Triangulation is typically perceived to be a strategy for improving the validity of evaluation findings; a strategy that will aid in the elimination of bias and allow the dismissal of rival alternative explanations of conclusions and propositions. Triangulation as a strategy in the social sciences dates to a 1959 paper by Campbell and Fiske in which they lay out the foundation for establishing the validity of measures through the application of a multitrait-multimethod matrix, a procedure involving both convergent and discriminant measures of traits. Eugene Webb coined the term, however, in 1966 in his now famous work, Unobtrusive Measures.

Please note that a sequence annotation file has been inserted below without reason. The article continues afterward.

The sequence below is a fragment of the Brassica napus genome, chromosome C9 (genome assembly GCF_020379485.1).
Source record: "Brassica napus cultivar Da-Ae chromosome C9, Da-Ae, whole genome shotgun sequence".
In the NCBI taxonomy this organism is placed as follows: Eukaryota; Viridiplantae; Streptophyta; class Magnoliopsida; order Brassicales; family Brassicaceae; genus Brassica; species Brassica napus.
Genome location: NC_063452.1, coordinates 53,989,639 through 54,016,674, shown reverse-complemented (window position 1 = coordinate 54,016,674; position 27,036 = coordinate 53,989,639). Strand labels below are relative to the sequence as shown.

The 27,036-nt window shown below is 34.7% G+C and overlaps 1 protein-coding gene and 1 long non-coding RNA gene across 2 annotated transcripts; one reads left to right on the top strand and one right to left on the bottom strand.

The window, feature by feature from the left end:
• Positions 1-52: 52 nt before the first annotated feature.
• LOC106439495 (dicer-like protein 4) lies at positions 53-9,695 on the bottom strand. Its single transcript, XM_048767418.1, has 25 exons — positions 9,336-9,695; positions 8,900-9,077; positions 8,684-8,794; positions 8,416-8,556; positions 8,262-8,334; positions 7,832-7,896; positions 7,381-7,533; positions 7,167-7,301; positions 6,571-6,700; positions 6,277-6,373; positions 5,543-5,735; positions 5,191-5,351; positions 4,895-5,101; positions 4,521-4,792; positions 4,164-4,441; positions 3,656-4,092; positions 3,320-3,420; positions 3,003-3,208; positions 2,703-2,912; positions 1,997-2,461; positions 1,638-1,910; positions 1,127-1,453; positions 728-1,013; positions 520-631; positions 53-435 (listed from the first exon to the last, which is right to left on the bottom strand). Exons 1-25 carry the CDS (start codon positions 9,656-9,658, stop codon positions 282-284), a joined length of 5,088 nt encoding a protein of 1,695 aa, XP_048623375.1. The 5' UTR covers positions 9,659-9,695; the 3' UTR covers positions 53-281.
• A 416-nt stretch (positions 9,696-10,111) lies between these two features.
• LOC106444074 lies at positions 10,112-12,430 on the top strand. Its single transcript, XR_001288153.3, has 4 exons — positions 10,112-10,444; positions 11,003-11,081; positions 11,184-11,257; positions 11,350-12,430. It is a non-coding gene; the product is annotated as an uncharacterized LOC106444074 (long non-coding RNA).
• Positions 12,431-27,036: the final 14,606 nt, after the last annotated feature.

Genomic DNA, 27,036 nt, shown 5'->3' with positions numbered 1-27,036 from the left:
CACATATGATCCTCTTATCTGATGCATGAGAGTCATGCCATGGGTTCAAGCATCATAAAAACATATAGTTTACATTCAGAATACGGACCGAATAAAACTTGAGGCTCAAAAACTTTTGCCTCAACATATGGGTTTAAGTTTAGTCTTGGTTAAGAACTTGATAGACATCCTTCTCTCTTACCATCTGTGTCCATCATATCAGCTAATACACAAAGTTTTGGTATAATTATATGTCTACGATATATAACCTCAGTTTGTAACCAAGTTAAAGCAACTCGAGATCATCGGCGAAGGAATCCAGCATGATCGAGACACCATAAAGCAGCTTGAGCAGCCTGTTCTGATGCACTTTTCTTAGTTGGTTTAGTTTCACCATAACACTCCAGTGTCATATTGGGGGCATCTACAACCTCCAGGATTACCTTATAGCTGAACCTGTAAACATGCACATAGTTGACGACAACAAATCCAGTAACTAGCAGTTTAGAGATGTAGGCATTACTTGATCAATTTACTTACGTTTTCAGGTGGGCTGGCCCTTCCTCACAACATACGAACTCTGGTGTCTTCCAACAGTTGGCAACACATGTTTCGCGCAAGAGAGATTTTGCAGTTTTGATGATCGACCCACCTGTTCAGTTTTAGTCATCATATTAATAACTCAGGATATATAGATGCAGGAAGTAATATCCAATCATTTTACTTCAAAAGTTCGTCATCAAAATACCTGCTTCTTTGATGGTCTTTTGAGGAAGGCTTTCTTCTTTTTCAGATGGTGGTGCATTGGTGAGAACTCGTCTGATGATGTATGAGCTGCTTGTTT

There are generally understood to be four types of triangulation:

  • Data triangulation, including across time, space, and person, or using several data sources
  • Investigator triangulation, or using ...
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